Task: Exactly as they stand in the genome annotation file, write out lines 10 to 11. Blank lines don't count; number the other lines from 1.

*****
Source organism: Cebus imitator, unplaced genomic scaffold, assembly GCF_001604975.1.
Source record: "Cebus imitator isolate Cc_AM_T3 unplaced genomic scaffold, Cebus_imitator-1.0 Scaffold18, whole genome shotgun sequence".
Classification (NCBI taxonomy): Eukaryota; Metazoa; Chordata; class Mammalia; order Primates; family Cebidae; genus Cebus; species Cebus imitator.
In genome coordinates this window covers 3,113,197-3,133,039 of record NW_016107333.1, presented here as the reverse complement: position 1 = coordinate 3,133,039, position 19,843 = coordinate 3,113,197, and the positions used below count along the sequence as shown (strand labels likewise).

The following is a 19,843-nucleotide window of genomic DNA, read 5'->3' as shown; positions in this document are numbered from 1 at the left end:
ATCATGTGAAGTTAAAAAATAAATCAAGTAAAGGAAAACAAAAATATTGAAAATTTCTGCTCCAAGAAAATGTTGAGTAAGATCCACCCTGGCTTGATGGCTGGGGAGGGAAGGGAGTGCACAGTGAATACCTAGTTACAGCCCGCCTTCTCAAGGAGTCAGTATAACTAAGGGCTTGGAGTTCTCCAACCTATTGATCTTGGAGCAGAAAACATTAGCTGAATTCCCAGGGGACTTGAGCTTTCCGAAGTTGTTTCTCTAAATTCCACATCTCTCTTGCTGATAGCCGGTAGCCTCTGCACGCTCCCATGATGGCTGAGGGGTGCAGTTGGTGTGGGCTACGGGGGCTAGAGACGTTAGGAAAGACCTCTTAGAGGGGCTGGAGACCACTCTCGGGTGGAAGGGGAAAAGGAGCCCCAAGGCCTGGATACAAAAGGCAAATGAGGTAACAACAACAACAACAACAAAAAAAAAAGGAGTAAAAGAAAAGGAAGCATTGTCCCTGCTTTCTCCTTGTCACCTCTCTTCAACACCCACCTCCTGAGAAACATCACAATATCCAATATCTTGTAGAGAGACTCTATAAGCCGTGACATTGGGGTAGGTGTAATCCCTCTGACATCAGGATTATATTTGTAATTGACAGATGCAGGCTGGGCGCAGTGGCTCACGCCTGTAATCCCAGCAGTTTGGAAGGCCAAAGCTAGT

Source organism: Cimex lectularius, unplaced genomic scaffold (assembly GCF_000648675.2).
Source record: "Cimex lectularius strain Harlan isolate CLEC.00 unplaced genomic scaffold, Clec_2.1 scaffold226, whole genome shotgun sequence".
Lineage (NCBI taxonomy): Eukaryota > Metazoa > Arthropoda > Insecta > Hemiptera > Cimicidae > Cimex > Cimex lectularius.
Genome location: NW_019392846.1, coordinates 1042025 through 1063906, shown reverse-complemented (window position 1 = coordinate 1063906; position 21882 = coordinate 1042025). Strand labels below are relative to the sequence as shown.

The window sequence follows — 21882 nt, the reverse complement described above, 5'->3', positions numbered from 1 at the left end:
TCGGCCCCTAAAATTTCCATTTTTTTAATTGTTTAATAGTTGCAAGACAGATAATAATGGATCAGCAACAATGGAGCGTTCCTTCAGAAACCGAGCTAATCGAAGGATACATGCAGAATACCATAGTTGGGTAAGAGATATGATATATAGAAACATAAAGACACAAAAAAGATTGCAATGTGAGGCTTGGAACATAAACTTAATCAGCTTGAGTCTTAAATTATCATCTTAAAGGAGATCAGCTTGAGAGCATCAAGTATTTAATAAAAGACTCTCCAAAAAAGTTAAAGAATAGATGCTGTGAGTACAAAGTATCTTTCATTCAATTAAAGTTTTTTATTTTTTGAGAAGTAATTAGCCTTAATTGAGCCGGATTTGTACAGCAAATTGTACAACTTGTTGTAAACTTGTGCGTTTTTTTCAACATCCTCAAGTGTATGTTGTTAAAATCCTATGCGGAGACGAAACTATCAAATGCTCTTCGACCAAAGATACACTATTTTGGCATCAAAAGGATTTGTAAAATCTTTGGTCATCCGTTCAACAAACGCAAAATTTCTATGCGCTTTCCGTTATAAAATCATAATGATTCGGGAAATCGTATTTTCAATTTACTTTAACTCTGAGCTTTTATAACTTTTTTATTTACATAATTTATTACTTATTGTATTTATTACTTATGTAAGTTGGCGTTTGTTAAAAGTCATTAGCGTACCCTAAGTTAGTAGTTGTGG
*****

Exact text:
Genome location: NW_019392846.1, coordinates 1042025 through 1063906, shown reverse-complemented (window position 1 = coordinate 1063906; position 21882 = coordinate 1042025). Strand labels below are relative to the sequence as shown.

The window sequence follows — 21882 nt, the reverse complement described above, 5'->3', positions numbered from 1 at the left end: